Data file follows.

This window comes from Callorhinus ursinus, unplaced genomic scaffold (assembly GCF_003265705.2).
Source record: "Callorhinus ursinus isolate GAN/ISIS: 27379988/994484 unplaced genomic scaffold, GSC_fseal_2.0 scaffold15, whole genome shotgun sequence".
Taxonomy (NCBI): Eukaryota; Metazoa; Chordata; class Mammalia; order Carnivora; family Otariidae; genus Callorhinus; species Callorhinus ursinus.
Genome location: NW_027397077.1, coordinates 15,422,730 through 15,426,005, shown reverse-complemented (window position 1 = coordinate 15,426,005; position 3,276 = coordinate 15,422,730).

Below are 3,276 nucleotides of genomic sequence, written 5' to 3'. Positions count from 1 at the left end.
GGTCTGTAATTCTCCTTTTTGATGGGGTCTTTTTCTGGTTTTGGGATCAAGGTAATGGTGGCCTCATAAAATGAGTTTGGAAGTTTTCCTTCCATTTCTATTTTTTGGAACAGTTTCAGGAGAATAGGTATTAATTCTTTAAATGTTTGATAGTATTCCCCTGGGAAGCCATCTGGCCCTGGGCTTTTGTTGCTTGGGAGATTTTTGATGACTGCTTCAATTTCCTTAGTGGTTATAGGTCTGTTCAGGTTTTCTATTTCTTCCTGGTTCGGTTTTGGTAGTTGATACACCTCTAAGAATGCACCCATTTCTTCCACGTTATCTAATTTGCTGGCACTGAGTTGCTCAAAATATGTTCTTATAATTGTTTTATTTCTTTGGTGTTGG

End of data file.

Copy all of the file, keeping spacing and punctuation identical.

This window comes from Callorhinus ursinus, unplaced genomic scaffold (assembly GCF_003265705.2).
Source record: "Callorhinus ursinus isolate GAN/ISIS: 27379988/994484 unplaced genomic scaffold, GSC_fseal_2.0 scaffold15, whole genome shotgun sequence".
Taxonomy (NCBI): Eukaryota; Metazoa; Chordata; class Mammalia; order Carnivora; family Otariidae; genus Callorhinus; species Callorhinus ursinus.
Genome location: NW_027397077.1, coordinates 15,422,730 through 15,426,005, shown reverse-complemented (window position 1 = coordinate 15,426,005; position 3,276 = coordinate 15,422,730).

Below are 3,276 nucleotides of genomic sequence, written 5' to 3'. Positions count from 1 at the left end.
GGTCTGTAATTCTCCTTTTTGATGGGGTCTTTTTCTGGTTTTGGGATCAAGGTAATGGTGGCCTCATAAAATGAGTTTGGAAGTTTTCCTTCCATTTCTATTTTTTGGAACAGTTTCAGGAGAATAGGTATTAATTCTTTAAATGTTTGATAGTATTCCCCTGGGAAGCCATCTGGCCCTGGGCTTTTGTTGCTTGGGAGATTTTTGATGACTGCTTCAATTTCCTTAGTGGTTATAGGTCTGTTCAGGTTTTCTATTTCTTCCTGGTTCGGTTTTGGTAGTTGATACACCTCTAAGAATGCACCCATTTCTTCCACGTTATCTAATTTGCTGGCACTGAGTTGCTCAAAATATGTTCTTATAATTGTTTTATTTCTTTGGTGTTGG